NASHVILLE—Leaders with the Southern Baptist Convention (SBC) have responded to the numerous reports of sexual abuse in SBC churches. SBC President J.D. Greear announced Tuesday evening, Feb. 18, a call-to-action plan, based on initial recommendations from the SBC’s Sexual Abuse Presidential Advisory Group.
“If we don’t get this right, our churches will not be a safe place for the lost,” Greear said during the SBC Executive Committee meeting. “That is not something that I am OK with… I know that it is not something that you’re OK with either.”
The Ethics and Religious Liberty Commission published the list of actions that Greear addressed. He called Southern Baptists to do the following:
- Enter a season of sorrow and repentance.
- Embrace a new curriculum for holistic care in the early stages of learning of abuse. Churches can sign up to be kept up to date on the project at churchcares.com.
- Affirm three separate “Statement of Principles” documents. Three separate documents were ratified by (1)all six SBC seminaries and (2) all 41 SBC State Conventions, and (3) SBC Associational Leaders signal a collective commitment to address abuse at every organizational level of the SBC.
- Take immediate action on abuse prevention and care.
- Consider requiring background checks, at a minimum, for all SBC standing committees and trustee appointments.
- Reexamine the ordination process. Churches should evaluate how to strengthen screening and background efforts in the ordination process.
- Update the Annual Church Profile to ask about abuse.
- Prepare to address abuse at the 2019 SBC Annual Meeting.
- Explore possibilities related to a database solution.
- Request that the Executive Committee enhances governing documents on disfellowshipping churches and evaluates several churches.
“We wholeheartedly affirm the efforts of SBC President J.D. Greear, the SBC’s Sexual Abuse Prevention Advisory Group and its statement of principles,” said Brian Hobbs, communications director of the Baptist General Convention of Oklahoma (BGCO).
“As a state convention, we recognize our vital role in the path forward, such as offering quality training and resources to help churches and ministries ensure care for the vulnerable and prevention of abuse. Oklahoma Baptists already have taken increased steps toward preventing abuse, and with God’s help, we will pursue a day in which all people are cared for and protected,” Hobbs added.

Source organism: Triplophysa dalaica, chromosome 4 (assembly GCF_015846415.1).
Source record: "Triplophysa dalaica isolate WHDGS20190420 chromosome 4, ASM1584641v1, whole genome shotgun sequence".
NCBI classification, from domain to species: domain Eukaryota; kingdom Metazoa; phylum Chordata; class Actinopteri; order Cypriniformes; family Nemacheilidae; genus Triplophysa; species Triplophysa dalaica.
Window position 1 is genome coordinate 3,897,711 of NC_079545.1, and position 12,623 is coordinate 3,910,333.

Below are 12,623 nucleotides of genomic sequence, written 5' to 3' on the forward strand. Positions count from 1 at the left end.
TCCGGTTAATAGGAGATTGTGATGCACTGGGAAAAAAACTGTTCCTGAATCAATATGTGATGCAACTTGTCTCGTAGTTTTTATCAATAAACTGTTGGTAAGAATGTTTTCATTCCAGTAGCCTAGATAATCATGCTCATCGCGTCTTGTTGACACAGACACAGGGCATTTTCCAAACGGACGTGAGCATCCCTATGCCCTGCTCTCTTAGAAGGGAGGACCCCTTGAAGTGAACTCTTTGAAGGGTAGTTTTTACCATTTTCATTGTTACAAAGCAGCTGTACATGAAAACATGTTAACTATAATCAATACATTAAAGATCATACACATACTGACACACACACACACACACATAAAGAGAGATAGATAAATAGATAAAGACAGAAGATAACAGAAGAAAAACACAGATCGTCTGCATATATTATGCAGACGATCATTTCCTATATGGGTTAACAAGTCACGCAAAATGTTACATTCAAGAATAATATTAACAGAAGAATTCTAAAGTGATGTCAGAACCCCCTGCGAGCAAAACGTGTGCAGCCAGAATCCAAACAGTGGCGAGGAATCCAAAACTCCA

The BGCO is one of 41 state Baptist conventions who affirmed a “statement of principles” related to preventing abuse. The full statement can be read at https://erlc.com/resource-library/statements/southern-baptist-state-conventions-statement-of-principles-on-abuse.
Thomas Jordan, who serves as a BGCO church services specialist, said, “Since 2010, the BGCO has been working with outside professional organizations to provide Child Sexual Abuse Awareness training for the BGCO staff that serve in ministries that serve children and youth, including BGCO conference centers.”
Jordan underscored that the BGCO also runs criminal background checks on all staff who are hired. BGCO staff members also have been trained on screening job applicants for warning signs related to child sexual abuse. Every year, the BGCO runs criminal background checks on all of its summer staff who serve at Falls Creek and CrossTimbers, Jordan said.
“We are committed to continue the practice of training and re-training BGCO staff in protecting the children we serve,” added Jordan.
In the last five years, the BGCO has also sponsored 17 regional and statewide training events for churches across the state where more than 800 church and associational leaders have received training in this area from MinistrySafe, a leader in training for child sexual abuse prevention.
The Baptist Messenger will have continued coverage of this story as it develops.